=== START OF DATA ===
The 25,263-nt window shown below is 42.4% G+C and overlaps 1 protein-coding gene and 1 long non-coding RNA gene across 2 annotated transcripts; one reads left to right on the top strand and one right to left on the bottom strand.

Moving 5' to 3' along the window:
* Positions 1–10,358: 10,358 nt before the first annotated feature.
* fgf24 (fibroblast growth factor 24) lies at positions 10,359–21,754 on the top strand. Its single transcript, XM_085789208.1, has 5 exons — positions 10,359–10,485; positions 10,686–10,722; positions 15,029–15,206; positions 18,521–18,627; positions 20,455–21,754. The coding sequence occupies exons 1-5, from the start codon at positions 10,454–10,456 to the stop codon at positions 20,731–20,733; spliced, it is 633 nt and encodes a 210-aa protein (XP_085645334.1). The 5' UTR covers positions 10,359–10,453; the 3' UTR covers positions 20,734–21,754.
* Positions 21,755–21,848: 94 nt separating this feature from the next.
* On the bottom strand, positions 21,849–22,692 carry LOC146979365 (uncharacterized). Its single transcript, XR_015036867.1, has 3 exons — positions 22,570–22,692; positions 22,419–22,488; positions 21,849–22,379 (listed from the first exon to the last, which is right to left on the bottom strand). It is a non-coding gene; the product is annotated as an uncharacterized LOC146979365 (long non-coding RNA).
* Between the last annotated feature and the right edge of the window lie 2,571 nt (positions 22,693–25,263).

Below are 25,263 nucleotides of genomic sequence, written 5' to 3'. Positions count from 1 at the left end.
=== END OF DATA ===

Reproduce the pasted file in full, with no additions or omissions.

The 25,263-nt window shown below is 42.4% G+C and overlaps 1 protein-coding gene and 1 long non-coding RNA gene across 2 annotated transcripts; one reads left to right on the top strand and one right to left on the bottom strand.

Moving 5' to 3' along the window:
* Positions 1–10,358: 10,358 nt before the first annotated feature.
* fgf24 (fibroblast growth factor 24) lies at positions 10,359–21,754 on the top strand. Its single transcript, XM_085789208.1, has 5 exons — positions 10,359–10,485; positions 10,686–10,722; positions 15,029–15,206; positions 18,521–18,627; positions 20,455–21,754. The coding sequence occupies exons 1-5, from the start codon at positions 10,454–10,456 to the stop codon at positions 20,731–20,733; spliced, it is 633 nt and encodes a 210-aa protein (XP_085645334.1). The 5' UTR covers positions 10,359–10,453; the 3' UTR covers positions 20,734–21,754.
* Positions 21,755–21,848: 94 nt separating this feature from the next.
* On the bottom strand, positions 21,849–22,692 carry LOC146979365 (uncharacterized). Its single transcript, XR_015036867.1, has 3 exons — positions 22,570–22,692; positions 22,419–22,488; positions 21,849–22,379 (listed from the first exon to the last, which is right to left on the bottom strand). It is a non-coding gene; the product is annotated as an uncharacterized LOC146979365 (long non-coding RNA).
* Between the last annotated feature and the right edge of the window lie 2,571 nt (positions 22,693–25,263).

Below are 25,263 nucleotides of genomic sequence, written 5' to 3'. Positions count from 1 at the left end.